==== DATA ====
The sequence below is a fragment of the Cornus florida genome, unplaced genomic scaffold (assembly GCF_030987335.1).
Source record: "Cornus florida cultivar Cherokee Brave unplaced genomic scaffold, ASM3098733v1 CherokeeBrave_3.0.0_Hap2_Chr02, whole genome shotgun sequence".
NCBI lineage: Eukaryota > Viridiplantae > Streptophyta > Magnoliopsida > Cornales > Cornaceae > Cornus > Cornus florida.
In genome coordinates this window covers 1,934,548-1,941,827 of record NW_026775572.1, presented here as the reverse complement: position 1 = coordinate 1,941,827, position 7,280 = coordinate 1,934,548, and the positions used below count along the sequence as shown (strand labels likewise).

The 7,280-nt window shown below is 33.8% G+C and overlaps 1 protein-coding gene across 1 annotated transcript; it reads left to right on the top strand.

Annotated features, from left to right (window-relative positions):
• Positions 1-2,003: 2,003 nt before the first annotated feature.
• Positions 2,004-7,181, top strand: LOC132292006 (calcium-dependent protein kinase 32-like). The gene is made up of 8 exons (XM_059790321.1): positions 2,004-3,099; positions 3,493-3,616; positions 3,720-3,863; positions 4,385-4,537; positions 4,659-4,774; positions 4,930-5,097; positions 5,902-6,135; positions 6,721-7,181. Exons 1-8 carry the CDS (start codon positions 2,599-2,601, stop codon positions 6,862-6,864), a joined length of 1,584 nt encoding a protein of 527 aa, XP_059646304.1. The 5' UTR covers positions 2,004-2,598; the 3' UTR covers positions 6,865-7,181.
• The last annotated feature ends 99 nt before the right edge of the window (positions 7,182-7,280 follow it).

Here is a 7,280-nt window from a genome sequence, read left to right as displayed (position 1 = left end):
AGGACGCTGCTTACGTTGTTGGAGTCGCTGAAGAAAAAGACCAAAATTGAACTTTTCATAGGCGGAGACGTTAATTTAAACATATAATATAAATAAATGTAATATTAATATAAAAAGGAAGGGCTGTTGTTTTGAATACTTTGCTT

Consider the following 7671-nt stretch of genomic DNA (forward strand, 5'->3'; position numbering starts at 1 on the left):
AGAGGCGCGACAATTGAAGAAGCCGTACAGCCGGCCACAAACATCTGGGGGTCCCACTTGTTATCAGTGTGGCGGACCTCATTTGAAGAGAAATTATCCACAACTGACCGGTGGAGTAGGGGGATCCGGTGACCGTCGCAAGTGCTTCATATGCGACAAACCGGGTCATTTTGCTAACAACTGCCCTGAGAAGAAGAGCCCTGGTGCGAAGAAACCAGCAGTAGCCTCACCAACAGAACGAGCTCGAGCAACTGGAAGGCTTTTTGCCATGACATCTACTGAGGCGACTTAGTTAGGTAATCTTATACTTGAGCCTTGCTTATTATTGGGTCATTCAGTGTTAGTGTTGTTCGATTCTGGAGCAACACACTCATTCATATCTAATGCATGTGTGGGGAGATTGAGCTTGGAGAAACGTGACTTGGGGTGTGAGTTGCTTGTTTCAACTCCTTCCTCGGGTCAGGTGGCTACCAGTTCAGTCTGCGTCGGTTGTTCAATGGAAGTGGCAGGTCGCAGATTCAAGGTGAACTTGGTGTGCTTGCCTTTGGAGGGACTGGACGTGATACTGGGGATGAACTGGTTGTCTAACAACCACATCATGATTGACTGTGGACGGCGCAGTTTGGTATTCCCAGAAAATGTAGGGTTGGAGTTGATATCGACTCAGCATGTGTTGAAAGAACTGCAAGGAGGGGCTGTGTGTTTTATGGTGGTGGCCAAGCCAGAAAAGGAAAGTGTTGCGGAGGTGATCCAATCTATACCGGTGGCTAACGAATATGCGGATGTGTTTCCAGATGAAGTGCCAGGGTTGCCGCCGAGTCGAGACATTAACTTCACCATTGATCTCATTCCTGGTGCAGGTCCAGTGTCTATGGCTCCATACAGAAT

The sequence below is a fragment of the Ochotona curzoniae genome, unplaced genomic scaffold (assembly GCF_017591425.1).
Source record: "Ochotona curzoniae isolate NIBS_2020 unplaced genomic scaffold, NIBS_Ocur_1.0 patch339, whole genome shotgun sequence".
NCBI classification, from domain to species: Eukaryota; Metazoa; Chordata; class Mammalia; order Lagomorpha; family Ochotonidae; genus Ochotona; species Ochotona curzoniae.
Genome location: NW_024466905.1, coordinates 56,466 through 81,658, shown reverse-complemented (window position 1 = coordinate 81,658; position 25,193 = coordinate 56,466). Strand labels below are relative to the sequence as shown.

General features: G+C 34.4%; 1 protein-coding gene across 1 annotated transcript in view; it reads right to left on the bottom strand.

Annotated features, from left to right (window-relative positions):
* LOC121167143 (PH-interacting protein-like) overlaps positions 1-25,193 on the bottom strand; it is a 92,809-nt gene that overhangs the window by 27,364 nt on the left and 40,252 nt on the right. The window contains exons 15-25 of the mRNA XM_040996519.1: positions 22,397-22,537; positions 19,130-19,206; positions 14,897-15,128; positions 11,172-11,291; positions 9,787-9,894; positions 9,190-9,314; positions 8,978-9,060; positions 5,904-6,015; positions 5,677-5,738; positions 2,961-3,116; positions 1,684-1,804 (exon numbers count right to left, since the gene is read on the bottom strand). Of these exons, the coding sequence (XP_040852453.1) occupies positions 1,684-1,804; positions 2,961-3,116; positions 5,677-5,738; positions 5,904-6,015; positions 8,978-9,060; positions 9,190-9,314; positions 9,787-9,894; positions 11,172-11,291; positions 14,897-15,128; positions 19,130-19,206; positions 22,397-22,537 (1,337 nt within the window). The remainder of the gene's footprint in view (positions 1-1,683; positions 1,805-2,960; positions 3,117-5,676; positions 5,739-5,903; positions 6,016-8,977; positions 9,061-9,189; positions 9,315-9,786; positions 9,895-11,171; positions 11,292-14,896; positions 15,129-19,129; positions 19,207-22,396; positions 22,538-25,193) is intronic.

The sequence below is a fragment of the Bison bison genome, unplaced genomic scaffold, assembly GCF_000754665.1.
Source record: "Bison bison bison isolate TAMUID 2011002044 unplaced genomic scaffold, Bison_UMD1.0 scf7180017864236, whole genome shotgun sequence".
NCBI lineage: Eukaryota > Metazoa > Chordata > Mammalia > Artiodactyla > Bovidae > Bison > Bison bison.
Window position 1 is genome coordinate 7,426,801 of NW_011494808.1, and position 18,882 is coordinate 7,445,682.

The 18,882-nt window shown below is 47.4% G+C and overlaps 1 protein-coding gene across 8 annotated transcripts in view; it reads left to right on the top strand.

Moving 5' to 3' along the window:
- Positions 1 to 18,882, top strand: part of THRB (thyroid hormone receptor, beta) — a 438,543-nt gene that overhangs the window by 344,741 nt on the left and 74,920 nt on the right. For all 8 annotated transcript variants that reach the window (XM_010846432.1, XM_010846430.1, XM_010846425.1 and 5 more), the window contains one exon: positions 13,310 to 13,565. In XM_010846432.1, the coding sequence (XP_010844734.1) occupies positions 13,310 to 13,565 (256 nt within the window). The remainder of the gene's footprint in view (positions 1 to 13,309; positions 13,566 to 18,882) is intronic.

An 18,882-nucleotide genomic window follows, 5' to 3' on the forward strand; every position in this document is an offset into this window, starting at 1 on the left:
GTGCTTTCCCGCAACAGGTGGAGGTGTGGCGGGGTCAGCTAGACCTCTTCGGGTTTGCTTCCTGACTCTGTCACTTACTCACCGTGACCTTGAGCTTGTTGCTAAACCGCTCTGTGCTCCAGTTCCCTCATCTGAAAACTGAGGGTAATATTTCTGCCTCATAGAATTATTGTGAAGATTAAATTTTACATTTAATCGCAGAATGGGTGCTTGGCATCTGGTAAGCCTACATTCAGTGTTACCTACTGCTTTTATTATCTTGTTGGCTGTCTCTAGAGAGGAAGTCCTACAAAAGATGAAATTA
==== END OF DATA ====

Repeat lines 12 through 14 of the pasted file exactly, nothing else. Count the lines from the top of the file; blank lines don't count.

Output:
Consider the following 7671-nt stretch of genomic DNA (forward strand, 5'->3'; position numbering starts at 1 on the left):
AGAGGCGCGACAATTGAAGAAGCCGTACAGCCGGCCACAAACATCTGGGGGTCCCACTTGTTATCAGTGTGGCGGACCTCATTTGAAGAGAAATTATCCACAACTGACCGGTGGAGTAGGGGGATCCGGTGACCGTCGCAAGTGCTTCATATGCGACAAACCGGGTCATTTTGCTAACAACTGCCCTGAGAAGAAGAGCCCTGGTGCGAAGAAACCAGCAGTAGCCTCACCAACAGAACGAGCTCGAGCAACTGGAAGGCTTTTTGCCATGACATCTACTGAGGCGACTTAGTTAGGTAATCTTATACTTGAGCCTTGCTTATTATTGGGTCATTCAGTGTTAGTGTTGTTCGATTCTGGAGCAACACACTCATTCATATCTAATGCATGTGTGGGGAGATTGAGCTTGGAGAAACGTGACTTGGGGTGTGAGTTGCTTGTTTCAACTCCTTCCTCGGGTCAGGTGGCTACCAGTTCAGTCTGCGTCGGTTGTTCAATGGAAGTGGCAGGTCGCAGATTCAAGGTGAACTTGGTGTGCTTGCCTTTGGAGGGACTGGACGTGATACTGGGGATGAACTGGTTGTCTAACAACCACATCATGATTGACTGTGGACGGCGCAGTTTGGTATTCCCAGAAAATGTAGGGTTGGAGTTGATATCGACTCAGCATGTGTTGAAAGAACTGCAAGGAGGGGCTGTGTGTTTTATGGTGGTGGCCAAGCCAGAAAAGGAAAGTGTTGCGGAGGTGATCCAATCTATACCGGTGGCTAACGAATATGCGGATGTGTTTCCAGATGAAGTGCCAGGGTTGCCGCCGAGTCGAGACATTAACTTCACCATTGATCTCATTCCTGGTGCAGGTCCAGTGTCTATGGCTCCATACAGAAT

The sequence below is a fragment of the Ochotona curzoniae genome, unplaced genomic scaffold (assembly GCF_017591425.1).